COVID-19 ails movie theatre business, could lower revenue by 50%, say experts
The government has ordered the lockdown of public spaces, including movie theatres in several Indian states until March 31
At the time when the economy is already struggling to survive, the Coronavirus outbreak spoilt the broth for cinema hall owners. Experts predict this quarter to be down by 40-50 per cent as compared to last year, and loss of ad revenues will be one of the biggest contributing factors.
To prevent COVID-19 from spreading any further, various Indian states including Delhi and Maharashtra, have lockdown public spaces like cinema halls till March 31, 2020. This development will affect the business of not just the upcoming movies but also of cinema halls, greatly. People in other parts of the country, where the lockdown is not imposed, are advised to avoid public places.
e4m also talked to market experts in order to understand the gravity of the situation. According to the information we gathered, the multiplexes will survive the hard times but, lockdown may prove fatal for the survival of the single screens.
Mohan Umrotkar, CEO, Carnival Cinemas in a statement said, "This quarter is completely washed out and shall be down at least 40-50 per cent as compared to last year. One, because the movie line up was weak and then the Covid-19 impact in March."
Umrotkar thinks there is still hope for the business to pick up if the lockdown is not stretched long. He said, "We may not get the desired revenue in this quarter but it will come in the subsequent months. As a business model, we have a fixed overhead so that’s a loss if the cinemas go vacant for a longer period of time."
Movie business analyst, Atul Mohan, explained that the loss of ad revenue will be one of the biggest contributors to the losses faced by movie theatres. He said, “Cinema halls will definitely face a lot of losses as they not only lose ticket sales, but also lose on parking ticket money, food and beverages sales, but most importantly ad revenue.”
Mohan further explained that, though the revenue of cinema hall depends upon how the movie is running, by an average, theatres on a good day, theatre earns 75 thousand to 1 lakh per show. He said, “A big movie in theatre, per show, can contribute to approximately 75 thousand to 1 lakh from ad revenues and ticket sale, among other things. So, if any property is showing 15 shows on two screens, they’ll face a loss of 15 lakhs per day for one property.” He added that revenue is based on film-to-film and property to property.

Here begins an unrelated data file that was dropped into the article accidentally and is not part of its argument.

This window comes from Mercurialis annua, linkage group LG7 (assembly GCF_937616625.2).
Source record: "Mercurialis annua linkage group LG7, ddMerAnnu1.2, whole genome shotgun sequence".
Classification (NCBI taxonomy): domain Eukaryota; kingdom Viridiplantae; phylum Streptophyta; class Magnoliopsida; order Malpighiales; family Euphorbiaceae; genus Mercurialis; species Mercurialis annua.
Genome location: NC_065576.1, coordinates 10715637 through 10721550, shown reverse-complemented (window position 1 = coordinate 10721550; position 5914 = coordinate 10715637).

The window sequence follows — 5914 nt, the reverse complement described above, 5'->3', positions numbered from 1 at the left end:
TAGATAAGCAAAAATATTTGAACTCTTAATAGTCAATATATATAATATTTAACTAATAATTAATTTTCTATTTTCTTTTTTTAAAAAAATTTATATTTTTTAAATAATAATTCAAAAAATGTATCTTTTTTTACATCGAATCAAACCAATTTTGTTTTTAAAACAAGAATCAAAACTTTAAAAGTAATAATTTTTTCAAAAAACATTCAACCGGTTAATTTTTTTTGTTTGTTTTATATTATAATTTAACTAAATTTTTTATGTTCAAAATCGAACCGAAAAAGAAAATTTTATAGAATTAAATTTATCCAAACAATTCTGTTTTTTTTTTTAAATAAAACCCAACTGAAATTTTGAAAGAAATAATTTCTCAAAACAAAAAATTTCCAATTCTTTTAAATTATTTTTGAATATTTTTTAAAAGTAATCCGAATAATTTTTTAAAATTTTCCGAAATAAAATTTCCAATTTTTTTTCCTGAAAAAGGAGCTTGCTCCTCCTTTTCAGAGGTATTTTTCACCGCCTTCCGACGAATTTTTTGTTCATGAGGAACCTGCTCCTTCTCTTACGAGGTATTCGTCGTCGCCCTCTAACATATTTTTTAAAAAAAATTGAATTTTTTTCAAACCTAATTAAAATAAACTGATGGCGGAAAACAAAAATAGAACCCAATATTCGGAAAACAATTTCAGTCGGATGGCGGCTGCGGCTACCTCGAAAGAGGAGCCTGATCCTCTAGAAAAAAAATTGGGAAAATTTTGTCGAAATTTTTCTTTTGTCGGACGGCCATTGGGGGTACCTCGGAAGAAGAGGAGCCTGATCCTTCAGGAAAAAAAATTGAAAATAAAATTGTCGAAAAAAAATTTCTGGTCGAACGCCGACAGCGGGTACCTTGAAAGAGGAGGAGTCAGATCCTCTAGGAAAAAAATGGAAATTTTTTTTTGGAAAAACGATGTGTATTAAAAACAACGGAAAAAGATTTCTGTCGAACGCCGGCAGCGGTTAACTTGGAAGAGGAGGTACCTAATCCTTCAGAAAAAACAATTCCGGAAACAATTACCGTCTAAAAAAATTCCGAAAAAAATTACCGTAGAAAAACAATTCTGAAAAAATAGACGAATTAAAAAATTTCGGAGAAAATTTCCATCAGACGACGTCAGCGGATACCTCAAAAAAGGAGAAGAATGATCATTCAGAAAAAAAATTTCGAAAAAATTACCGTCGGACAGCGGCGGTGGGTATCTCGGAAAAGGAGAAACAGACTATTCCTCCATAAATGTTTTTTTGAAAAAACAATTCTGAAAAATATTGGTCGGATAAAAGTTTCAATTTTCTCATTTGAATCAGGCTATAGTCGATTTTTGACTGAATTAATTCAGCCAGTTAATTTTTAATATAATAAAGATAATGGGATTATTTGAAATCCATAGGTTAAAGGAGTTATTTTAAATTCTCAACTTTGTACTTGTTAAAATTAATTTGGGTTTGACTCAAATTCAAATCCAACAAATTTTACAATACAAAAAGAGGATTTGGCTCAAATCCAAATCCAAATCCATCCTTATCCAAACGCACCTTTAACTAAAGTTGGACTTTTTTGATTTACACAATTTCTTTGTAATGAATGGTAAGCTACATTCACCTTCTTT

As per Puneet Gupta, GM, Corporate Communication, Inox Leisure Limited, “The highly appreciated big releases like Sooryavanshi got postponed due to the Coronavirus scare. When there is no movie in the theatre, the footfall is anyway going to be less. If any big releases were scheduled, then it would have been a matter of major concern, as the footfall had been impacted.”
Umrotkar also believes that rescheduled calendar will bring back the normalcy to the business. He said, "The film release calendar has been pushed ahead but after everything gets back to normalcy and film schedule is in place again, we are expecting that 1st quarter on 2020-21 should yield at least 5-8 per cent more revenue than last year same quarter as the current line-up of the films looks very promising, including 83, Raadhe, Bomb, Bond movie and many more. If this situation remains the same in April, the first quarter will also face some heat in that case. The public will be back in cinemas, once the content is available for them.”
The big releases such as Reliance Entertainment’s ‘Sooryavanshi’ and ‘83’, and Yash Raj Films' ‘Yayeshbhai Jordaar' and ‘Toofaan’ have been postponed till the situation betters. Release dates of big Hollywood movies, which were expected to do well in India like 'Fast & Furious 9’ and 'No Time To Die' have also been shelved for now.
PVR too in its official statement said that “We believe that this is a temporary situation and remain buoyant about the film business in India, and our own growth prospects.”
However, Arijit Dutta, who owns Priya Theatre, a single screen cinema hall, in Kolkata, expressed the concern that single screens might not bounce back after the lockdown is lifted. He said, “ Most of the single screens today are running on very low margins. The major concern for single screens would be how to they’ll gear themselves to pay their staff and them bounce back to open again.” He added that “If quality films are just after the lockdown is lifted, it’ll help single screens to get back in business.”
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